If photography, like writing, is a tool that can be used to do politics, then Chris Killip (Isle of Man, 1946) would be the perfect opposite to Margaret Thatcher. Considered a key figure in postwar British documentary photography, Killip lived the photojournalism boom during the seventies, when his career was directed toward advertising and the commercial world. He hit the brakes then, reversed and turned to documentary photography. He returned to his hometown and began working in his father´s pub every night, while during the day he took pictures. Pictures of friends and relatives. To this period belongs the ‘Isle of Man’, perhaps the most personal of the series exhibited today in the Reina Sofia Museum in Madrid.
His talent was boosted by the support received from documentary photography during the 1970s in England, the emergence of showrooms, the birth of magazines and forums and the creation of the photograph committee Arts Council, the state agency for the English art development which commissioned him to contribute to an exhibition entitled Two View-Two Cities. In this exhibition, Killip presented the work made in a textile factory in Huddersfield (West Yorkshire, the place where everyone wants to live one day), a work that would, according to the photographer, increase his interest in the industrial working class in the north of England: an area essentially dedicated to heavy industry, coal mines, steel mills and shipyards. For years, this industry kept employing different generations, but their dismantling brought structural changes at the social level; the process of de-industrialization, the miners’ strikes, precariousness and unemployment inspired then and later on the storyline of the photographer.
And perhaps it is in the ‘Northeast’ where his commitment is best reflected. Killip came to Newcastle with a two-year scholarship, but he stayed there for sixteen years. Sixteen years in Newcastle, and not during its best years. He befriended people and internalized the environment. Then he made a record of it. Youngsters sniffing glue, people living next to a coal mine, housing estates, burned homes, boredom, bingos, dirt, demonstrations, shipyards, and bread queues. His work does not speak of a brave new world, no. ‘Skinningrove’ (another place to be) shows fishermen out of work, tired eyes due to the typical compulsory spare time and their non-future, and big shots celebrating the Queen´s jubilee. The working class in all its terrible scope. Punk parties in Sunderland, a village from the Middle Ages. Small and distant, like Lynemouth, a coastal town where miners take the coal from the sea on horseback. In ‘Shipyards’, held for 6 years along the River Tyne (Newcastle), Killip shows houses dwarfed by the vast size of the vessels that were built right nextdoor; the idea that life and work are the same. Perhaps for this reason, what is somewhat light, though eminently unpleasant, is the ‘Costa’ series, in which the English photographer tells us what constituted a working class holiday: going to the coast to spend a Sunday on cloudy beaches, sleeping or eating fish and chips.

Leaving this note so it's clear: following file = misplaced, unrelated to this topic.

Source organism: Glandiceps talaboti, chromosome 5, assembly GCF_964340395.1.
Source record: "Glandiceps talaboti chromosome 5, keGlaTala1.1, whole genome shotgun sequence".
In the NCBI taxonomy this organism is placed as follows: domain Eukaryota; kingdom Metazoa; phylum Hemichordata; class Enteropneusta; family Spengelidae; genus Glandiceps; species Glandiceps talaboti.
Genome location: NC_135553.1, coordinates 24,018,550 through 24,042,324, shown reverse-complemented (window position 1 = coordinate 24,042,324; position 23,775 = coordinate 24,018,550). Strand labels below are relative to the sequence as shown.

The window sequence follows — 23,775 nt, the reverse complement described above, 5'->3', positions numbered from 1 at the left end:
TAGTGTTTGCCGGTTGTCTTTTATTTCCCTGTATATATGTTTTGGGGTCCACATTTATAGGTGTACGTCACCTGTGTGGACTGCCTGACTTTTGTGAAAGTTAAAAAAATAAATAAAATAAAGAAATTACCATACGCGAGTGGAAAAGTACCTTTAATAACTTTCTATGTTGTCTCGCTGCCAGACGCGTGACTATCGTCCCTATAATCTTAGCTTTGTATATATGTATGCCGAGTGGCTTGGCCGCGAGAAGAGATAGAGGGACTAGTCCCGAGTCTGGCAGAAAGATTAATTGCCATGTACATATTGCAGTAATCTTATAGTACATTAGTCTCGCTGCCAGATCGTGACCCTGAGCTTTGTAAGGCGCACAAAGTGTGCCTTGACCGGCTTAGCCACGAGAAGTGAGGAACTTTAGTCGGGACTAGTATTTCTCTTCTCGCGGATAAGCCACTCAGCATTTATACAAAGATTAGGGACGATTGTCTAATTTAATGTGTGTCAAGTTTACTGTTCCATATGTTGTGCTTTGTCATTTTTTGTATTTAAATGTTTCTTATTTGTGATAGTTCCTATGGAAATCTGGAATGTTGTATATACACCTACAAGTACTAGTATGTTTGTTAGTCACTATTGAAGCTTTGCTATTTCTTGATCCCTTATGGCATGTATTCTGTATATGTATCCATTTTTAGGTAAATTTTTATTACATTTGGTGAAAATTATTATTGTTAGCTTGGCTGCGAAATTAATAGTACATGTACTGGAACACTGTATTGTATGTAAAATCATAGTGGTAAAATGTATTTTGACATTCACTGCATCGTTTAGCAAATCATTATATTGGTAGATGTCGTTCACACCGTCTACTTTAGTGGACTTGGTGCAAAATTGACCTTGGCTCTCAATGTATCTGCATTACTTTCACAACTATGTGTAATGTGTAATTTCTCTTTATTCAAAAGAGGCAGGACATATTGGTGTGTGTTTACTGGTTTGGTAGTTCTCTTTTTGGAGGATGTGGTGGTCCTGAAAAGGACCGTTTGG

In general, Killip’s photographs are pleasantly surprising for their closeness, but even more for their lack of involvement. The simplicity of some of the captured everyday scenes seems to be hiding its own symbolism; others are more startling. However, through the different series, the photographer manages to compress time and place, time and history, in all its dilapidated glory.